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Abundant hope amidst dying

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Good Friday – March 30, 2018

John 12:20-26 and Psalm 22:1-18, 26-31

Anna Maria Tremonti, is a presenter on “The Current”, which is a program on  CBC. She recently spoke on how over the past hundred years or so, our society has increasingly attempted to try and avoid death. She explains how we have our loved ones immediately whisked away to a funeral home and quickly put in a closed casket.  Get the process done as fast as possible with as little pain as possible.  In contrast however, in recent times, some people have tried to buck this trend.  They try to embrace the dying of a loved one by keeping them close by as they go through some important rituals to say their farewell.

Tremonti interviewed a woman by the name of Sarah Kerr.  Sarah was with her father Bill when he died last April at a nursing home in Nelson, B.C. For three days following his death, Sarah and her family kept their father with him. They bathed him, built a casket and told their favourite stories about Bill.

In Jesus’ time, it was traditional to have the body with the family for many days.  It was traditional to dress them, bathe them, talk with them and pray with them.  Family and close friends were able to say “good bye” in a very nurturing kind of way.  I think it’s important for us to understand this as we ponder Jesus death.  Not only was it unbelievably violent, but his body was publicly displayed in it’s unfathomable pain and agony. Then Jesus body body was whisked away and there was no time for traditional ‘good byes”.

As we all know, on Good Friday we remember how Jesus left us. But on this same Good Friday we also know that He comes back to us forever. Much like the grain of wheat we’ve read about in the scriptures today, Jesus dies on this day and is buried in the ground. After Good Friday – in a sense – similar to the grain of wheat, only in a much greater way, Jesus eventually “sprouts” and belief in Him also starts coming forth from this event and reproduces itself many times over.

We just read that, during the last week of Jesus’ life on earth, some Greeks came to Jesus to meet Him and to worship Him. They wanted to pay a visit to Him in person and had approached Philip about a visit. Philip approached Andrew to help him go and tell Jesus of this request.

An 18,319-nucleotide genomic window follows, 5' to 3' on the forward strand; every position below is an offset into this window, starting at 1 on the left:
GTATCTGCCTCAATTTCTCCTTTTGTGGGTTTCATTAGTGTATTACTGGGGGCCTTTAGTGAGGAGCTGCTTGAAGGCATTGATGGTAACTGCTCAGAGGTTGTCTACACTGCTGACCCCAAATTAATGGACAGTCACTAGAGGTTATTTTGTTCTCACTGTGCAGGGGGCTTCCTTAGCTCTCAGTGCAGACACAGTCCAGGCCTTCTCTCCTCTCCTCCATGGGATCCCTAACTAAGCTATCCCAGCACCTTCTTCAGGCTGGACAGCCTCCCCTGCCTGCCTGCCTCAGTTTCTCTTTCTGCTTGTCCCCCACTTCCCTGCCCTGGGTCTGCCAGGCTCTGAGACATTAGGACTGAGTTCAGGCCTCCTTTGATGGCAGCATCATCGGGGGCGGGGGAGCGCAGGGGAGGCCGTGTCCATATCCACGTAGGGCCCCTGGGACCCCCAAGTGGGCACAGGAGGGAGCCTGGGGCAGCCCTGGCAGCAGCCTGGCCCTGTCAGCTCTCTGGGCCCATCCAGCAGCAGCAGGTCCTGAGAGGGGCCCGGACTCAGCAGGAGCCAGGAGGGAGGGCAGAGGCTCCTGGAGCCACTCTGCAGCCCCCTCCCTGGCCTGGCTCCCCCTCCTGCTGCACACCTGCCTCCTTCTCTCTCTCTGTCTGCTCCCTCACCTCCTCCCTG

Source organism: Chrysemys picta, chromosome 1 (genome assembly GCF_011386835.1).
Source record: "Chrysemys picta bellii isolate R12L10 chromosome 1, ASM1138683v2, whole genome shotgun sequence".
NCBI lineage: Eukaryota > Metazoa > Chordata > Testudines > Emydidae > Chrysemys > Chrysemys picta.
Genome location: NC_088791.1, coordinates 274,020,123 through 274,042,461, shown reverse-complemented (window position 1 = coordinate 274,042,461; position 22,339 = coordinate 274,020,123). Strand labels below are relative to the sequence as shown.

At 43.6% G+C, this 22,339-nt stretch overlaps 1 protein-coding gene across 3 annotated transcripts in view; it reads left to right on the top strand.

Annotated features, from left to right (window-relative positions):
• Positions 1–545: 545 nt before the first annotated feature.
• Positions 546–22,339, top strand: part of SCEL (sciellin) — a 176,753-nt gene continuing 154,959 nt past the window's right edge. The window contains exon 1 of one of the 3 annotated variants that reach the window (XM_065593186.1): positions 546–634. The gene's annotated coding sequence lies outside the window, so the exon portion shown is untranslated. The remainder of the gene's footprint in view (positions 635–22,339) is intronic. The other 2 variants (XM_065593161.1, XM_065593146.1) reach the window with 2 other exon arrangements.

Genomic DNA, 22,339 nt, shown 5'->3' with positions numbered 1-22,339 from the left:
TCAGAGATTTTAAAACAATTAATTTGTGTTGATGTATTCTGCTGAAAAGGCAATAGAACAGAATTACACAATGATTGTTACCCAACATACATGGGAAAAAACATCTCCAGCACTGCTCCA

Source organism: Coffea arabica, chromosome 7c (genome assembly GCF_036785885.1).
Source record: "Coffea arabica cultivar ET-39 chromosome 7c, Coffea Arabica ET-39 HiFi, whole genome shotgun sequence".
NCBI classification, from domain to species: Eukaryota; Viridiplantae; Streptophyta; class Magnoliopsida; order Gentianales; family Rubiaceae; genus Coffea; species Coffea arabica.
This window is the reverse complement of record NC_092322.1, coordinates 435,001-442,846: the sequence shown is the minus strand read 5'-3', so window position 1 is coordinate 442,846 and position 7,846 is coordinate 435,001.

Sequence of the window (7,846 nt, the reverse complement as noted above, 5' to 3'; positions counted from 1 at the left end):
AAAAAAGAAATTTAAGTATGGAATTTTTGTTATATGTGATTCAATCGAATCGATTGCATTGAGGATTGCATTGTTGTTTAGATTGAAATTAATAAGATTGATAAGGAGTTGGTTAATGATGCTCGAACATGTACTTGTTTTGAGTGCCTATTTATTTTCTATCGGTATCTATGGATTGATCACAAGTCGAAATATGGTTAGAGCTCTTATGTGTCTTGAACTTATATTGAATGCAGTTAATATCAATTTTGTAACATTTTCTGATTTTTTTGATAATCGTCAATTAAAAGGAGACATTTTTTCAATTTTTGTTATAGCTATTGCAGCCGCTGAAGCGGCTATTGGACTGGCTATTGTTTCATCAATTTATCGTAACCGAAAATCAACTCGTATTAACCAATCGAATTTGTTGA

But Jesus answered them, “Time’s up. The time has come for the Son of Man to be glorified.” Was Jesus perhaps showing a hint of avoidance in this sequence? Some have even speculated that these Greeks wanted to take Jesus to Greece and to their refined culture of Socrates and other philosphers. After all, the Jews weren’t showing much appreciation towards Jesus. But the Scriptures don’t tell us anything about this.

This way Jesus would be entertained by the Greek enlightened thinking. (All of this is, as I’ve said, mere speculation.) But just “say?” Just imagine Jesus having this opportunity to prolong his life by slipping away from this encounter He had with the Jewish authorities and Pontius Pilate.

However, Jesus might have thwarted this notion of escaping and heading towards Greek enlightenment, by pointing out that his hour had come. “Listen carefully,” He says, “Unless a grain of wheat is buried in the ground, dead to the world, it is never any more than a grain of wheat. But if it is buried, it sprouts and reproduces itself many times over.”

Think of how a grain of wheat, which should be feeding people, gets buried under the ground and something great happens with the seed! It’s only through this route that an abundant harvest can be expected. This only happens when it dies. It certainly isn’t pleasant for the grain of wheat. As soon as a bit of rain falls on the earth, all sorts of chemical reactions occur. The sheath of the grain gets eaten away. Death is very unpleasant to us, and will always be.

Isn’t the way that a grain of wheat goes in the ground, in a sense, what happens to Jesus? Jesus had to die and be placed in a tomb, in the earth, He had to die a real death.

The Greeks had to hear that if Jesus wanted to remain faithful to his calling, if He was going to redeem the world, then there would only be one path, and that is to die.

Friends, I wonder if this letting go of life isn’t one of the hardest things for anyone to do. Can we easily die to a love for ourselves? In other words, can we start putting others before ourselves? I don’t think the Lord expects us to detest ourselves, but a healthy dose of putting others before ourselves makes us way less self-centred. So often we do however lean towards being very individualistic, caring solely for the “me” in ourselves. It’s not the popular thing to let go of our own interests. But when we do it, this is when we bear fruit. Isn’t this the real route to spiritual growth? Think of the early Christians…it is said of them that the “blood of the martyrs” was the seed of the church.

The way of the cross is eventually the way of light. “Via crucis, via lucis,” a Latin saying goes. Similar to the disciples of Jesus, the opportunity awaits us to move out, disperse and be interested in the world out there, and not primarily in ourselves. The church can truly only have a function when we die to our own self-interest.

Jesus Christ died on Good Friday, so that He could bring abundant hope to a world that so often shows interest in itself as opposed to interest in “the other.” Isn’t it eventually through the cross that we can bring light and abundant well-being to a world crying for help.

 

Copyright 2018 – Heinrich Grosskopf, Minister of Dayspring Presbyterian Church

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